February 13, 2015
The president’s request for the authorization to use military force against the Islamic State has landed in a Congress as divided as the country.
That division was mirrored in the disparate receptions Obama’s resolution received from The Wall Street Journal and The New York Times.
To the Times, Obama’s AUMF is “alarmingly broad. It does not limit the battlefield to Syria and Iraq.”
Moreover, Obama “seeks permission to attack ‘associated persons or forces.’” This would give the White House “virtually unrestricted power to engage in attacks around the globe as long as it can justify a connection, however tenuous, to the Islamic State.”
To the Journal, Obama’s resolution ties America down the way the Lilliputians tied down Gulliver. It authorizes war on ISIS for only three years. It would prevent another U.S. army from being sent to Iraq or Syria.
“Rather than put shackles on his generals,” says the Journal, “Mr. Obama should be urging them to mount a campaign to roll back ISIS as rapidly as possible from the territory it holds.”
But the country seems nowhere near this hawkish.
Viewing nightly on cable news the hardships endured by the Wounded Warriors of our two latest and longest wars has cooled the arbor for new crusades.
About the character of the Islamic State, there is no disagreement.
“A brutal, vicious death cult,” Obama called it.
But about whether ISIS is an “existential threat” to us, or if this war is really our war, there is no agreement.
North of Syria, along 500 miles of border, sits a Turkish army of half a million with 3,000 tanks that could cross over and annihilate ISIS in a month. Former Secretary of State James Baker suggests that the U.S. offer air, logistics and intelligence support, if the Turks will go in and snuff out ISIS.
But not only have the Turks not done so, for a time they looked the other way as jihadists crossed their border to join ISIS.
If the Islamic State, as Ankara’s inaction testifies, is not viewed as a threat to Turkey’s vital interests, how can it be a threat to ours?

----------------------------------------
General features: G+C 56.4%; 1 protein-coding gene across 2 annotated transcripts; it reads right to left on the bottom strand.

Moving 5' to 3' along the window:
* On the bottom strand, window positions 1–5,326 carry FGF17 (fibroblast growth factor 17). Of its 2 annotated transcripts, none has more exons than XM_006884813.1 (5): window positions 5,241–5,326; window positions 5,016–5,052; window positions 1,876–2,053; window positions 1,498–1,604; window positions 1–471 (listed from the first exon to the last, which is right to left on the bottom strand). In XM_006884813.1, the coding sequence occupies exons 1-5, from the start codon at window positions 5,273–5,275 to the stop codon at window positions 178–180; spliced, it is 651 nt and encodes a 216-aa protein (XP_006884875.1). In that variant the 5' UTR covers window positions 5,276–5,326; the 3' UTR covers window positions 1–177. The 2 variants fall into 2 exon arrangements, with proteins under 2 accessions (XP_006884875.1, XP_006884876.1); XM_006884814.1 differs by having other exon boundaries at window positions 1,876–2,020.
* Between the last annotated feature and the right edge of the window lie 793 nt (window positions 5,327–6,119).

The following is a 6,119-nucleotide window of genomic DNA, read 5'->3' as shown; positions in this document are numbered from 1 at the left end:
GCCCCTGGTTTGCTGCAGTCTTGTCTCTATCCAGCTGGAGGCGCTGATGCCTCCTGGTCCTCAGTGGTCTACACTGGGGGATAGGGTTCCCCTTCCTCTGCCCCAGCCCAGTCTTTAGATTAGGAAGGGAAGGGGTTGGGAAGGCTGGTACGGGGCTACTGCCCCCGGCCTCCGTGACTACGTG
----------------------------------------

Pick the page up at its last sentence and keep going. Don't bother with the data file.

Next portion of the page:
There are reports that the Saudis and the Gulf Arabs would be more willing to participate in a war on ISIS if we would first effect the ouster of Bashar Assad.
Everyone in the Middle East, it appears, wants the United States to fight their wars for them. But as they look out for their interests first, it is time we started looking out for ours first.
Foremost among those interests would be to avoid another $1 trillion war, with thousands of U.S. dead and tens of thousands of wounded, and a situation, after a decade of fighting, as exists today in Afghanistan and Iraq, where those we leave behind in power cannot hold their own against the enemies we defeated for them.
That an Iraqi army we equipped and trained at a cost of tens of billions would disintegrate and desert Iraq’s second city, Mosul, when confronted by a few thousand fanatics, was a debacle.
Why should Americans have to recapture Mosul for Baghdad?
And why do these “democrats” we install in power seem to perform so poorly?
Under Saddam, Iraq fought an eight-year war against a nation three times as large and populous, Iran. Yet, Saddam’s army did not run away as the Iraqi army we trained and equipped ran away from Anbar.
What did Saddam Hussein have to motivate men that we do not?